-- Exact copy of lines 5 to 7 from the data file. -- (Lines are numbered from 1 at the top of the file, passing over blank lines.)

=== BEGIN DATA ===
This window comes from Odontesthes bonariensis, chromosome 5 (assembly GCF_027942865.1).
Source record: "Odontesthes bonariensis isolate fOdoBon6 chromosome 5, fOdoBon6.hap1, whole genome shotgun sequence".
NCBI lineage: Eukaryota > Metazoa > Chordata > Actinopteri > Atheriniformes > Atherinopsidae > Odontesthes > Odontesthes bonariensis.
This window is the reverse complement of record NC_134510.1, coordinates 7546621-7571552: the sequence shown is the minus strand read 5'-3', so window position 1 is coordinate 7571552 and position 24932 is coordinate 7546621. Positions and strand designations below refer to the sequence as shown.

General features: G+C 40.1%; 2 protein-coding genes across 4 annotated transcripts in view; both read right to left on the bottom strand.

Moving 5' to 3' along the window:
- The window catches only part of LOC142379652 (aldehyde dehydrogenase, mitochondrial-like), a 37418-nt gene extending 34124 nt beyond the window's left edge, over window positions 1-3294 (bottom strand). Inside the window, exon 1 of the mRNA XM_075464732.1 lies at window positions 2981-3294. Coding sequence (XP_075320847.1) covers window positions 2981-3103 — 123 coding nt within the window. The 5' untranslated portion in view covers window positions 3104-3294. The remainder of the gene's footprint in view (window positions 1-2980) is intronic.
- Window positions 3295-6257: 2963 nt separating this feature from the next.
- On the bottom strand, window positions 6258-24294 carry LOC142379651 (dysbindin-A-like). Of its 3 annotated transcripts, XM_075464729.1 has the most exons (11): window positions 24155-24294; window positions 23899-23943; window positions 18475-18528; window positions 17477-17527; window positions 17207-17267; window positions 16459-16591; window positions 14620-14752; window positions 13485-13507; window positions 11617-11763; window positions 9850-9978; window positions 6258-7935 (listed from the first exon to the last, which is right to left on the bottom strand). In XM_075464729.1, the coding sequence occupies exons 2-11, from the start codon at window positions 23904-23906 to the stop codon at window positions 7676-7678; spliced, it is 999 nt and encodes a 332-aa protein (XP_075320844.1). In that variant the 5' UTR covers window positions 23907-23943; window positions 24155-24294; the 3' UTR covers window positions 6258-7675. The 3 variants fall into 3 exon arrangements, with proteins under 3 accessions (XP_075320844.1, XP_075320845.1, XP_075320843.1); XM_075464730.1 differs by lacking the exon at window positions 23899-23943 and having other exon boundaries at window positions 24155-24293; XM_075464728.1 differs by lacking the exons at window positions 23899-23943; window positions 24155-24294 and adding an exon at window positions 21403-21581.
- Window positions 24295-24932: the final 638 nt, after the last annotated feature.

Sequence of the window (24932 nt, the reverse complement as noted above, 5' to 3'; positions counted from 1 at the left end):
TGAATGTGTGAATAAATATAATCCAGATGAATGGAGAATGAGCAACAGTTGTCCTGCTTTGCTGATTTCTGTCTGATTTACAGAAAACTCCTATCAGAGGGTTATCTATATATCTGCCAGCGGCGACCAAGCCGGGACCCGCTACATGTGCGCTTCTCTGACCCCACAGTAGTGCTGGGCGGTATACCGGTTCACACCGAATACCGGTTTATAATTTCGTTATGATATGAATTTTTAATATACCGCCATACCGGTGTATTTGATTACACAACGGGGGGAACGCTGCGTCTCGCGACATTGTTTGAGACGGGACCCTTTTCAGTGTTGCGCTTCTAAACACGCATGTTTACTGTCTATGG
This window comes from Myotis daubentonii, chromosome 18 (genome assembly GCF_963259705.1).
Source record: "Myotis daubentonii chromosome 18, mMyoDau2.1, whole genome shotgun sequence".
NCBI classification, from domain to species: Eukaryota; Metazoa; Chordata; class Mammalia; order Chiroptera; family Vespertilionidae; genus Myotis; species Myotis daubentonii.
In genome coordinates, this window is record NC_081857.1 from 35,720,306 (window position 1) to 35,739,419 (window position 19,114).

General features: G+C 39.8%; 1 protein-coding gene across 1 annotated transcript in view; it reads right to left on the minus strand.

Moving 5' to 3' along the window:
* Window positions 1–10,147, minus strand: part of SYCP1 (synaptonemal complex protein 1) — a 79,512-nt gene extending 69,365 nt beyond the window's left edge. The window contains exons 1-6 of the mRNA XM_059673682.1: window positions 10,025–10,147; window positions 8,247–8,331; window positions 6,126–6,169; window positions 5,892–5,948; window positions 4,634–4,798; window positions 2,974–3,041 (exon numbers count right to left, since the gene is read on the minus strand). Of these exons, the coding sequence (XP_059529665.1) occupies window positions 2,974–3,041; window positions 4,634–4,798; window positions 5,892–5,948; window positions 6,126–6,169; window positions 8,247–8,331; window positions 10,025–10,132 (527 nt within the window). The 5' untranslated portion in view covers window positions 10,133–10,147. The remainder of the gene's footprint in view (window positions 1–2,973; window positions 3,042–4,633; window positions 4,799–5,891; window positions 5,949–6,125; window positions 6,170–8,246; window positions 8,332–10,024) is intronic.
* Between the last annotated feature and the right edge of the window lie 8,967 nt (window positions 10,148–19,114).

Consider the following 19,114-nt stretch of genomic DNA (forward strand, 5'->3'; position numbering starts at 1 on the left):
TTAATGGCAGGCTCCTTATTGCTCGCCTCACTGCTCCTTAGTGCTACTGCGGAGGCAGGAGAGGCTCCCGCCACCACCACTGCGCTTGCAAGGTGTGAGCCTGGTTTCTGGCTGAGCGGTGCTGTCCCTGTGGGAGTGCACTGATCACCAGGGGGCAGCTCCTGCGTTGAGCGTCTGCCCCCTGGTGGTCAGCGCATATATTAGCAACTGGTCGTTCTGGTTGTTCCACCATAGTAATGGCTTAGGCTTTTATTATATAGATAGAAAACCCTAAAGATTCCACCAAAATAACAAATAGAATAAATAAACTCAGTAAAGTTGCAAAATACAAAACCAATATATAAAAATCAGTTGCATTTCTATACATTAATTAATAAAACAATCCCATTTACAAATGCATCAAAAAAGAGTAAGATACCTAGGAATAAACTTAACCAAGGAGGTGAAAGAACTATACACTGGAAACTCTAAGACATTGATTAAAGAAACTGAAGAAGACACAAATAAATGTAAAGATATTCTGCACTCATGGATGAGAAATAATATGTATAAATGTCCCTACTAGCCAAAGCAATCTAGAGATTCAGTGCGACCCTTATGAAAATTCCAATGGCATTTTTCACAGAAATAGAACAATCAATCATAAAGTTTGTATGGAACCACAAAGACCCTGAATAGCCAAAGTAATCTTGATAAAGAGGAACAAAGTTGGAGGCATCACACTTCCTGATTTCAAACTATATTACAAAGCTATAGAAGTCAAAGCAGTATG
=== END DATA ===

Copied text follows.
General features: G+C 40.1%; 2 protein-coding genes across 4 annotated transcripts in view; both read right to left on the bottom strand.

Moving 5' to 3' along the window:
- The window catches only part of LOC142379652 (aldehyde dehydrogenase, mitochondrial-like), a 37418-nt gene extending 34124 nt beyond the window's left edge, over window positions 1-3294 (bottom strand). Inside the window, exon 1 of the mRNA XM_075464732.1 lies at window positions 2981-3294. Coding sequence (XP_075320847.1) covers window positions 2981-3103 — 123 coding nt within the window. The 5' untranslated portion in view covers window positions 3104-3294. The remainder of the gene's footprint in view (window positions 1-2980) is intronic.